But alongside salvation comes its opposite: condemnation. Not everybody is to be saved. The crossing of the Red Sea was to be an object lesson for the Egyptians as well as the Israelites. God wanted the Egyptians to know that He is the Lord (v4,18). In chapter 5 verse 2 Pharaoh had said “Who is the Lord, that I should obey Him and let Israel go?” In Egyptian religion Pharaoh was a god and so was beyond the petty imaginings of a group of slaves. Rameses II was in all probability the Pharaoh of the Exodus.There are no vowels in the ancient Egyptian language. We have already heard that MSS (Moses) means ‘was drawn out’ refering to hs discovery in the Nile. Likewise ‘Ra-MSS’  means drawn out of the Ra, the Sun God. He was claiming divinity.This was a clash between God and non-god. So the true God hardened Pharaoh’s heart (v4). To us this seems shocking especially as the whole army perished when pursuing the Israelites: “Not one of them survived.” (v28). Throughout Christian history God is seen as either loving or wrathful. He is both and this can be supremely seen in this passage.

            So the Israelites are saved. They change from fear and unbelief (v10-2) to faith and trust (v31). As it says in v31 “…when the Israelites saw the great power the Lord displayed against the Egyptians the people feared the Lord and put their trust in Him and Moses His servant.” Unfortunately that fear and trust did not last. The rest of the journey is about grumbling against God and, in spite of this incredible miracle, their trust evaporated. So much so only two Israelites were allowed into the Promised Land. God saved the nation but it was through the next generation. Ultimately the current generation was condemned.


            Every so often I come across people who, like the those Egyptians,  have hardened their hearts towards God. No matter what you say to them they do not listen. They keep on coming up with the same points which time after time you have answered. Are they trying to provoke you? Why will they not just listen instead of thinking through their next argument? I know this type of person because I used to be like that! Ten times Moses spoke to Pharaoh but ultimately he did not listen and God gave up on him. You see we are responsible for our own salvation or damnation. It says in Paul’s Letter to the Romans “But because of your stubborness and your unrepentant heart, you are storing up wrath against yourself for the day of God’s wrath, when His righteous judgment will be revealed” (2:5). Ultimately the problem is that people will not listen to the message of their salvation. They often think they understand but they do not. I have often been astonished in the past that people can believe simultaneously ‘Jesus saves’ and ‘only good people get to heaven’ without connecting the two ideas. Who is Jesus saving? But nowadays few people would even think in those terms. Christianity is rejected before it is even considered. But truly it is impossible to sit on the fence: you are either saved or condemned.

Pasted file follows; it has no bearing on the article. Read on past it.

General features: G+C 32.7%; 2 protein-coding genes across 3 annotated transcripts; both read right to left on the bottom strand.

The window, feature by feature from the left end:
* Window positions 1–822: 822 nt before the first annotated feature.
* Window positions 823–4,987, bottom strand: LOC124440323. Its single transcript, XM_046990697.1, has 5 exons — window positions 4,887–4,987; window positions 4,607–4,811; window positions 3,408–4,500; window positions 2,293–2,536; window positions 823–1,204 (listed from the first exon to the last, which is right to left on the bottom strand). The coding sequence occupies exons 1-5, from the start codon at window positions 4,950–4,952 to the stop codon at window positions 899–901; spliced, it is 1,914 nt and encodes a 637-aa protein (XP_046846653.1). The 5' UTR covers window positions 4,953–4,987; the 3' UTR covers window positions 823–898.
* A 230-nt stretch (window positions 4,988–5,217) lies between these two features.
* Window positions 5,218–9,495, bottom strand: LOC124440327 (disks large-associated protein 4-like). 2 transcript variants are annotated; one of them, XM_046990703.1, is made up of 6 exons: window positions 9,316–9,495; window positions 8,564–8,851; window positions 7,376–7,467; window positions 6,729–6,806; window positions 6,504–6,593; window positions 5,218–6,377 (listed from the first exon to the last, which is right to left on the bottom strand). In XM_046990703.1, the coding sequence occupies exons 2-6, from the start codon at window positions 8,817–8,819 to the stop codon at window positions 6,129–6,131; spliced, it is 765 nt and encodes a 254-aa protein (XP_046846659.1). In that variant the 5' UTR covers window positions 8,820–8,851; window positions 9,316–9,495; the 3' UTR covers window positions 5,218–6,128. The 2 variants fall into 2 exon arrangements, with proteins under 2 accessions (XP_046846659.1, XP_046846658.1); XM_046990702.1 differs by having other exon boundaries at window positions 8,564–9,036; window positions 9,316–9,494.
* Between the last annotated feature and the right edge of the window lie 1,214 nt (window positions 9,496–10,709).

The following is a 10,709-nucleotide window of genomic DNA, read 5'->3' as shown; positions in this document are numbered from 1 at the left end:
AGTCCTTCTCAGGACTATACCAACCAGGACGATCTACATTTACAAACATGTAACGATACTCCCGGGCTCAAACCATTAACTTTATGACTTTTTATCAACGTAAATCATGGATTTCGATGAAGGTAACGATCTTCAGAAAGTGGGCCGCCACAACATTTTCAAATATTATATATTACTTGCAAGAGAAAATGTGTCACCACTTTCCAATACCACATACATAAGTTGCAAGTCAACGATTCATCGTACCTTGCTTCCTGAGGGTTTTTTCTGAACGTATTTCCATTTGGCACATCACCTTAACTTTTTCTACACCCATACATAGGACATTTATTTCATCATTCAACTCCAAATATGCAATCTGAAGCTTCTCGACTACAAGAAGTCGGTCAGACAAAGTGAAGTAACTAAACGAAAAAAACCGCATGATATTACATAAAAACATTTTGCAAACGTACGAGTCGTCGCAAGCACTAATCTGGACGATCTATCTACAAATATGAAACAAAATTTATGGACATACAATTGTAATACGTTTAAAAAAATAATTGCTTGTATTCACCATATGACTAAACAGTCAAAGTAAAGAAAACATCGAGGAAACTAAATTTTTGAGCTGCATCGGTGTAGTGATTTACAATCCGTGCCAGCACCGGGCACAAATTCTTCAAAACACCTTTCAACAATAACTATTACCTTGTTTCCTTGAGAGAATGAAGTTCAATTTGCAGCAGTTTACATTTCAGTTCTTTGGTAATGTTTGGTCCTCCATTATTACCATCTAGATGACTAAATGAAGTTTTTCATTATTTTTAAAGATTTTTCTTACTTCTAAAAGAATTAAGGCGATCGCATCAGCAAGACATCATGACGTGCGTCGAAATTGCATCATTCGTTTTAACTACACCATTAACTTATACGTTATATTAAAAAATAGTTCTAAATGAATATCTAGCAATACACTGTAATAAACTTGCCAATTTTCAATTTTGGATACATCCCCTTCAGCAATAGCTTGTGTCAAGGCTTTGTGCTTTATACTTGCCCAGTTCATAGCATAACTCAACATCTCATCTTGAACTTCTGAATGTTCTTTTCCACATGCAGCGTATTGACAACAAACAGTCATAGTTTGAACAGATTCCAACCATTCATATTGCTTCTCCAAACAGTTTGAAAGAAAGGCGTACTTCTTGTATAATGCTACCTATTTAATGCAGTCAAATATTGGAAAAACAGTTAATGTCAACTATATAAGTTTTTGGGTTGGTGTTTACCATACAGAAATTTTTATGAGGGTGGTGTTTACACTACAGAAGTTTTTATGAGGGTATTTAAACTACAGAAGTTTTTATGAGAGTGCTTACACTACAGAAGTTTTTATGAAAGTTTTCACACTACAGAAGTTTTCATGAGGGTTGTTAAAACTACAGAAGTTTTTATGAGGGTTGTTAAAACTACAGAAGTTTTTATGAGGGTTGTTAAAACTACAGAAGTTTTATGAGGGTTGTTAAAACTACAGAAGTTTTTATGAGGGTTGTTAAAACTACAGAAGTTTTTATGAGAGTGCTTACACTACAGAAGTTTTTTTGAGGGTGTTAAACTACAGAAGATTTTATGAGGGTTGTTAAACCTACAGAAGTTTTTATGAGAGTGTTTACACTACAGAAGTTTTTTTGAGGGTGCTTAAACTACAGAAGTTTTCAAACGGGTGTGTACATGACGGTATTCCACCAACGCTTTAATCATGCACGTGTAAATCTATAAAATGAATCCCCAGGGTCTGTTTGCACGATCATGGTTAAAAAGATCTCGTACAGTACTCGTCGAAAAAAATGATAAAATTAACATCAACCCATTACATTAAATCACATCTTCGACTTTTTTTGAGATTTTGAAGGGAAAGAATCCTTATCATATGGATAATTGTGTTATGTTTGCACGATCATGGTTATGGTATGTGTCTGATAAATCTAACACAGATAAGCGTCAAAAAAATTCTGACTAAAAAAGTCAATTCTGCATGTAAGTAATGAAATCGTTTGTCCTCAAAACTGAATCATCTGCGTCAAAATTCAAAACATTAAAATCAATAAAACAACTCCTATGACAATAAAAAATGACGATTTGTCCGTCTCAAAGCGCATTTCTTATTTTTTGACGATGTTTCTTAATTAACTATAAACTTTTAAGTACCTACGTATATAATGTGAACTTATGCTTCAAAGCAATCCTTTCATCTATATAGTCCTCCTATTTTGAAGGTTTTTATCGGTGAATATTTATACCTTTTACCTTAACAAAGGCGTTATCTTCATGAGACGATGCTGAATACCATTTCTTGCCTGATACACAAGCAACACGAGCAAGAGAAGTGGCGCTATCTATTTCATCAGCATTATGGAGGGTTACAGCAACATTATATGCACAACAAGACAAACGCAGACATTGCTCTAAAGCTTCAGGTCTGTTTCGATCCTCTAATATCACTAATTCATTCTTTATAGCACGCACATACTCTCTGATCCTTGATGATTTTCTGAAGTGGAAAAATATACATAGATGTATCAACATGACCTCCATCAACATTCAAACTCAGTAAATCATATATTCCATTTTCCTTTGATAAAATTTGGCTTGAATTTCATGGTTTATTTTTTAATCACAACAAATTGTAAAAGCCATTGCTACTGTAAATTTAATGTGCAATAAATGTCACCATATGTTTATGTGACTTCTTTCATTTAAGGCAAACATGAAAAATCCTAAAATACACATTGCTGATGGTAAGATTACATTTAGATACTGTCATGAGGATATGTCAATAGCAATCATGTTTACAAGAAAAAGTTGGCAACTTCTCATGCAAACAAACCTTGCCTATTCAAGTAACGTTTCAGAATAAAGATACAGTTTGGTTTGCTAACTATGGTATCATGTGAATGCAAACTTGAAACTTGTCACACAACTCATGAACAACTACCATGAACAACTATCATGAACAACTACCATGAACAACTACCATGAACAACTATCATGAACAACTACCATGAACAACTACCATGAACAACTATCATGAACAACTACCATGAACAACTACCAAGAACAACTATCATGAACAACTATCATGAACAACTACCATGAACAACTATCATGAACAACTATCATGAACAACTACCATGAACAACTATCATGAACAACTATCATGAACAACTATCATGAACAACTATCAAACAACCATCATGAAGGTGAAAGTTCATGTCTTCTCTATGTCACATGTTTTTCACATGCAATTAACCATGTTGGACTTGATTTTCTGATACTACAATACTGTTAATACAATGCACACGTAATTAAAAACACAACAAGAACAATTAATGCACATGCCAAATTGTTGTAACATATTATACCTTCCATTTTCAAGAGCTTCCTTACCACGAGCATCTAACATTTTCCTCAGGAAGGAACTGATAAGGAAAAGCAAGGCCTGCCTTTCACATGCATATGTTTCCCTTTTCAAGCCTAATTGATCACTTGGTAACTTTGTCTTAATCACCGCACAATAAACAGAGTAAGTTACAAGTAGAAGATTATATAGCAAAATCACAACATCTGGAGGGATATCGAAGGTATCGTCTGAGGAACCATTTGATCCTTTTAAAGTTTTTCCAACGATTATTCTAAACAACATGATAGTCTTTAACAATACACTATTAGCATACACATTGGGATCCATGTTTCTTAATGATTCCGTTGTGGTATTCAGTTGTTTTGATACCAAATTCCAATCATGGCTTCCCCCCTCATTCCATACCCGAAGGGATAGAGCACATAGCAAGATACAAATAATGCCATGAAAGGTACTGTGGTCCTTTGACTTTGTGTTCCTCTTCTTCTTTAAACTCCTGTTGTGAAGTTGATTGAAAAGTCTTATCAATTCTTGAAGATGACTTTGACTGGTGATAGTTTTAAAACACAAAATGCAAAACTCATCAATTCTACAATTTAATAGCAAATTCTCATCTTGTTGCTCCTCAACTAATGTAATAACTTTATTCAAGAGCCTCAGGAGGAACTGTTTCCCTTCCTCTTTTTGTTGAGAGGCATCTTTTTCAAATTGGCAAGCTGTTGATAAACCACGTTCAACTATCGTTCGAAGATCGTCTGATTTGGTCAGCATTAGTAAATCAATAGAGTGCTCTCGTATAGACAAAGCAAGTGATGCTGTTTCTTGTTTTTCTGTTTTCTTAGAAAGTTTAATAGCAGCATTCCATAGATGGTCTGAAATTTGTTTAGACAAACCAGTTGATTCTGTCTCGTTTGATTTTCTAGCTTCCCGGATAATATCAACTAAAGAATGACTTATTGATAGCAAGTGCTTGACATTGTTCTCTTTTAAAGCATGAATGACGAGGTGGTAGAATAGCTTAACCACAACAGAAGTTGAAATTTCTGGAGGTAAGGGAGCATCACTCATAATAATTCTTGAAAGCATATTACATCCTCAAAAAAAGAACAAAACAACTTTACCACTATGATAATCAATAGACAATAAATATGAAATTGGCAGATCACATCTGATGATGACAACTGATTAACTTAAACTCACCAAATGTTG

God gives us all innumerable chances. The difficulty for us is we never know when is our last opportunity to turn our lives around. Death comes like a thief in the night and we need to be prepared.

            Salvation through Christ is Good News for the believer but it is incredibly bad news for the unbeliever.

There was a tendency, and for all I know, there is still is, to use the Bible as a source book of promises, much like the rather trite Patience Strong thoughts on dated birthday cards. There are different ways to read scripture and I think we must do them simultaneously. How do I need to change my life so it is more in keeping with what God is saying in the passage? What might it be saying about missionary work or Third World poverty? And what might it be saying about the non-believer? Is there any way I can use this material in evangelism? Supremely we must have a real concern for the unbeliever.


            In our reading (Heb.3:1-4:7), which I admit was quite complicated, the writer of the letter says that some who hear the Gospel message of salvation through Jesus will turn away from God (3:12).  The Egyptians hardened their hearts and died in the Red Sea. The Israelites hardened their hearts and died in the desert. So the message of this sermon is summed up in that quote from Psalm 95: “Today, if you hear His voice, do not harden your hearts…” (v7).